April 22, 2008
Posted on April 22, 2008
Composite Control Event in ASP.NET
This blog describes the different events that are relevant for rendering a composite control. It is very important to use these events correctly if you want the correct results. Even small mistakes in the use of the events can cause problems later on with events etc.
Writing a composite control is something most ASP.NET developers will do at some point. It isn’t a simple task if you do not know exactly how to do it. But following these basic rules will make your life much easier – and as a bonus, it will also make the reading of the code much easier for the people who will take over your work if you get hit by a car.
Composite controls must inherit Control and implement INamingContainer.
The constructor is no different than usual. Set all values that define how the control is rendered here
Create instances of controls that will be rendered on the page. If the controls has events that need to be captured, its necessary to create the events here. Otherwise the events will not be captured.
Also this is the place to set the static attributes of the controls.
Note that the controls are defined as protected attributes on the class and not just as local variables in the OnInit method. Also note that the controls are not added to the class’s control collection yet.
protected ImageButton _btnEdit;
protected override void OnInit( EventArgs e )
base.OnInit( e );
_btnEdit = new ImageButton();
_btnEdit.ImageUrl = “/UI/Images/edit.jpg”;
_btnEdit.Width = 46;
_btnEdit.Height = 18;
_btnEdit.Click += new ImageClickEventHandler( BtnEdit_Click );
_btnEdit.AlternateText = “Edit”;
The CreateChildControls is used for adding the sub controls to the class control collection. And nothing else happens here. It is tempting to set attributes etc here, but you shouldn’t do that. If you want to build the entire output of controls, they all must be added here – and in the right order. But a good rule is to only add the controls that has interaction with the user. Not attributes for the rendering. Add buttons, text boxes, but do not add controls to render line breaks, images etc.
protected override void CreateChildControls( )
this.Controls.Add( _btnEdit );
this.Controls.Add( _btnSend );
If you, like described above, only add controls that interact with the user, you need to override this method to render the control. The method makes it possible to render HTML around the controls you added in the CreateChildControls method. You can decide when to render the child controls. If you implement this in the Render method, the sub controls will be rendered when the base.Render is called. This means that they will be rendered before or after the HTML you would like to render. Using the RenderControl event, you can decide when the controls will be rendered and by that render them in the correct HTML context.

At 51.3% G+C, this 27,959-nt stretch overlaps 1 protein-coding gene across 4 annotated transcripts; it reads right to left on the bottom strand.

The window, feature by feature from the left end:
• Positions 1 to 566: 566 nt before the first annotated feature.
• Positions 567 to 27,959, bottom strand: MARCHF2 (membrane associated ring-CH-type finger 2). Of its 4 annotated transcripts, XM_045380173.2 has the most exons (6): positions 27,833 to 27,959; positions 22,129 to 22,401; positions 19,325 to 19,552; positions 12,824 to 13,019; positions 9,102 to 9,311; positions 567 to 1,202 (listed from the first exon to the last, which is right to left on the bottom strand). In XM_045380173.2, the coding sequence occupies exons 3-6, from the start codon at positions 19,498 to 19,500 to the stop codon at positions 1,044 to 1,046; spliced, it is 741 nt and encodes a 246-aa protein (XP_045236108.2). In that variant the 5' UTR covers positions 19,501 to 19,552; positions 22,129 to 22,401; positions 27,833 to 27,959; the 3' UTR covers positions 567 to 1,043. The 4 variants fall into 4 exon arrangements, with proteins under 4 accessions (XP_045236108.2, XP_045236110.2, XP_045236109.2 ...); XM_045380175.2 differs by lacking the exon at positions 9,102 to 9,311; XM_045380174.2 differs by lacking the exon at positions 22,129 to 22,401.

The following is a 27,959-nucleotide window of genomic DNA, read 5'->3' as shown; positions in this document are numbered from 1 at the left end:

Always use the writer parameter to generate the HTML, because it implements some logic that will render correct HTML in different browsers.
public override void RenderControl( HtmlTextWriter writer )
base.RenderControl( writer );
// Render title html
writer.Write(“Top of buttons”);
_btnEdit.RenderControl( writer );
_btnSend.RenderControl( writer );
writer.Write(“End of buttons”);
The render method should only be used if you do not wish to build the HTML through the RenderControl method. Using the Render method mean that you only generate HTML from the controls you have added to your control collection. Doing that will render the controls in the same order as they were added to the control collection.
It can still be very valuable to implement this method. It can be used to catch exceptions thrown by the rendering of one of the controls in the control collection.
protected override void Render( HtmlTextWriter writer )
base.Render( writer );
catch ( Exception ex )
string message = “Error while rendering a control”;
//Do logging etc.
There is a bunch of other events that can be necessary to implement to for instance control viewstate etc. These special events can be found in the event hierarchy below.
Initialise OnInit method and Init event
Begin tracking view state TrackViewState method
Load view state LoadViewState method
Load PostBack Data IPostBackDataHandler.LoadPostData method
Load OnLoad method and Load event
Raise Changed Events IPostBackDataHandler.RaisePostDataChangedEvent method
Raise PostBack Event IPostBackDataHandler.RaisePostBackEvent method
PreRender OnPreRender method and PreRender event
Save View State SaveViewState method
Render Render & RenderControls Method
Unload OnUnload method and Unload event
Dispose Dispose method